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I'm getting the "There was no endpoint listening at net.pipe://localhost" error as described in other places but I cannot seem to find a real answer.

This is a great identifier of the problem: http://kennyw.com/indigo/102

When using WCF, Windows authentication is performed through SSPI-Negotiate, which in most cases will select Kerberos as the actual authentication mechanism. However, if the target SPN passed to SSPI is a well formed SPN for the local computer account (e.g. host/[dns machine name]) then Negotiate will use NTLM (loopback optimization) and the access token will not have the Network SID (and therefore will be usable with NetNamedPipes).

But it doesn't tell me how to resolve the issue. I am creating my endpoint programmatically.

var binding = new NetNamedPipeBinding();
binding.Security.Mode = NetNamedPipeSecurityMode.Transport;
binding.Security.Transport.ProtectionLevel = ProtectionLevel.EncryptAndSign;

var id = EndpointIdentity.CreateSpnIdentity("host/" + Environment.MachineName);
var endpointAddress = new EndpointAddress(new Uri(serviceClientUrl), id);

var client = new ServiceClient(binding, endpointAddress);

I'm guessing that my issue is in the CreateSpnIdentity but I'm not sure what value to use.

Additional Info: To elaborate on this for more context. The Wcf service is hosted as a Windows Service running under the NetworkService account (I've tried Local System). The service is created using the default NetNamedPipeBinding constructor:

host.AddServiceEndpoint(typeof(IService), new NetNamedPipeBinding(), "ServiceName");

I've created a SharePoint webpart that uses this service. The kicker is that if the SharePoint site is set to forms based authentication or just the machine name is used in the url under Windows Authentication then there are no issues. ONLY if the fully qualified machine name is used for the url under Windows authentication do I get the above error.

I'm pretty sure this has to do with the NTLM Kerberos issues descibed in the article but I'm not sure how to get around it.

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2 Answers 2

up vote 2 down vote accepted

Setting the endpoint identity on the client side will not help you, as the issue is the security context in which your client code is executing, not the configuration of the endpoint. As KennyW explains, if you access the SharePoint application using the full domain name of the machine, the impersonation token in the web server process (which provides your SharePoint user identity under Windows authentication) will be obtained via Kerberos and have membership of the NETWORK USERS group. If you use just the machine name, the optimization Kenny refers to gets you a logon token via NTLM which is not in the NETWORK USERS group and is therefore not denied access by the ACLs which WCF puts both on the pipe and on the shared memory object where the server publishes the actual pipe name.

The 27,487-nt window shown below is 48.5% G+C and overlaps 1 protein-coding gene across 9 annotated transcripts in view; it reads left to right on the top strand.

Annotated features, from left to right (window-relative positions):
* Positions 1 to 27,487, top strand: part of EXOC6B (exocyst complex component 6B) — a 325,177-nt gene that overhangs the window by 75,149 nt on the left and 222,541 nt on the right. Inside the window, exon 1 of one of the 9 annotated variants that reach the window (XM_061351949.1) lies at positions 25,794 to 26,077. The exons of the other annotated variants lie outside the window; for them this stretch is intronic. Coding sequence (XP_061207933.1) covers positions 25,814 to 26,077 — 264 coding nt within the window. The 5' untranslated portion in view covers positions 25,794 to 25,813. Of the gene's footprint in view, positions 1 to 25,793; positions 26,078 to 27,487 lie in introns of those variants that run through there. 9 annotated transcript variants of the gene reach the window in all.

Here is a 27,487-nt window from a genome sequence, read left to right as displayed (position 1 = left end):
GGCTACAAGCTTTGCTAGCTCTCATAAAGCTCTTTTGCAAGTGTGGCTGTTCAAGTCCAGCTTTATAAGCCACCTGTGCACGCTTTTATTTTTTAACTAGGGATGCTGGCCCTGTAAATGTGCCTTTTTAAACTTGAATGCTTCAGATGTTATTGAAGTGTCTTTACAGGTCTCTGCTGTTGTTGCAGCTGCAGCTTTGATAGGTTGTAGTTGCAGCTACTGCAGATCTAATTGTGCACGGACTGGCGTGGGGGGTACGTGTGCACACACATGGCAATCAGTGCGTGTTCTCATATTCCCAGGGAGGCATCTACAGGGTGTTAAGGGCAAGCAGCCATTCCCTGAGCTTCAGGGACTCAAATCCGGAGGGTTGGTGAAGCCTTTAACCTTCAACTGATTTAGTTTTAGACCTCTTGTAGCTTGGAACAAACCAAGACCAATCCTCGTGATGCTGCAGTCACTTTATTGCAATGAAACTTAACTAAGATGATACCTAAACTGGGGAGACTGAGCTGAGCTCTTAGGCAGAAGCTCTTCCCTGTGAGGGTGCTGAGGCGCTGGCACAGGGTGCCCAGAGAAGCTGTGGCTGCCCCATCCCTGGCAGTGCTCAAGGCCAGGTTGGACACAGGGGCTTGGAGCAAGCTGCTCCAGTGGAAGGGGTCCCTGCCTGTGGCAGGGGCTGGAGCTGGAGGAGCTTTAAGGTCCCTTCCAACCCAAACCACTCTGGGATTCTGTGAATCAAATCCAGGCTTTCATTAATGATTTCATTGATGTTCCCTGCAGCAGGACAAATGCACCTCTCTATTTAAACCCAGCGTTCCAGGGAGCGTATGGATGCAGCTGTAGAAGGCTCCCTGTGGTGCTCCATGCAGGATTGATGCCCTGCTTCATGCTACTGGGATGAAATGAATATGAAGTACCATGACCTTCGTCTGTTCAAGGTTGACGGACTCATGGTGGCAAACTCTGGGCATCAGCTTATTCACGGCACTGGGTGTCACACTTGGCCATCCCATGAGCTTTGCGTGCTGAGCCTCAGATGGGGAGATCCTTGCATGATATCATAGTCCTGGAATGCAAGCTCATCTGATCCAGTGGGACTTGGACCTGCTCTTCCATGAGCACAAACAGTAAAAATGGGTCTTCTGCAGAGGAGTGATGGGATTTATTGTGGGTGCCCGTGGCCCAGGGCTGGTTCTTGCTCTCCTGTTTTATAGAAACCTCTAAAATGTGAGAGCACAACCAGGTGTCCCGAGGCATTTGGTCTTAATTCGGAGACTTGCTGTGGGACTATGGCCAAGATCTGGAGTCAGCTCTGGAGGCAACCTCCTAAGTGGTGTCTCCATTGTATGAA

The error There was no endpoint listening at net.pipe://localhost... does not necessarily mean that there is no WCF service listening on such a named pipe endpoint: it can also (and in this case does) mean that although there is one, you don't have sufficient access rights to know about it, because you have a remote logon.

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Yeah, I pretty much came to the realization that Net Tcp was really my only solution (which is fine because we will ultimately move this service to a different machine). Thanks for the insight and link. –  webwires Jan 14 '11 at 14:39

NamedPipe has been made a pain in the backside after Hardening: http://msdn.microsoft.com/en-us/library/bb757001.aspx It actually made me change from NamedPipe to TCP while I needed to communicate on the same machine.

Now this does not mean this is your problem. If you are running under one account and trying to connect under a different account, this will usually fail since named pipes are no longer created as global (unless it is LocalSys).

My suggestion is:

1) Eliminate all security from your service. After all, NamedPipe runs on the same machine and I believe normally no security should be needed. 2) Try connecting. if it fails, use SysInternals ProcExplorer to see what objects process has started. If it has a named pipe then it is the hardening.

If you give more info I should be able to help you more.

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The service is hosted in a Windows Service running under NT AUTHORITY\NetworkService. The client is a SharePoint WebPart with SharePoint running a Network service account. If I access the machine locally and only use the machine name as the url it works fine. If I append the fully qualified domain name to the url then it doesn't work. I know this has to do with the fact that the site is set to windows security because this code works without issue for other SharePoint sites that are set to FBA. –  webwires Sep 17 '10 at 14:01
I ended up getting a fall back using Net Tcp working but I would really like to solve this riddle. –  webwires Sep 20 '10 at 18:12
There is a fair amount of misinformation in this answer: (1) Hardening of OS named pipes is good & necessary to remove security vulnerabilities; (2) WCF still creates named pipes in the global namespace: it is the shared memory which publishes the pipe name to clients which will go into Local (i.e. scoped by logon session) rather than Global namespace if server is not sufficiently privileged (on Vista and W7). The issue here is nothing to do with either of these - it is due to WCF denying access to named pipe endpoints to remote logons. –  Chris Dickson Jan 11 '11 at 13:41

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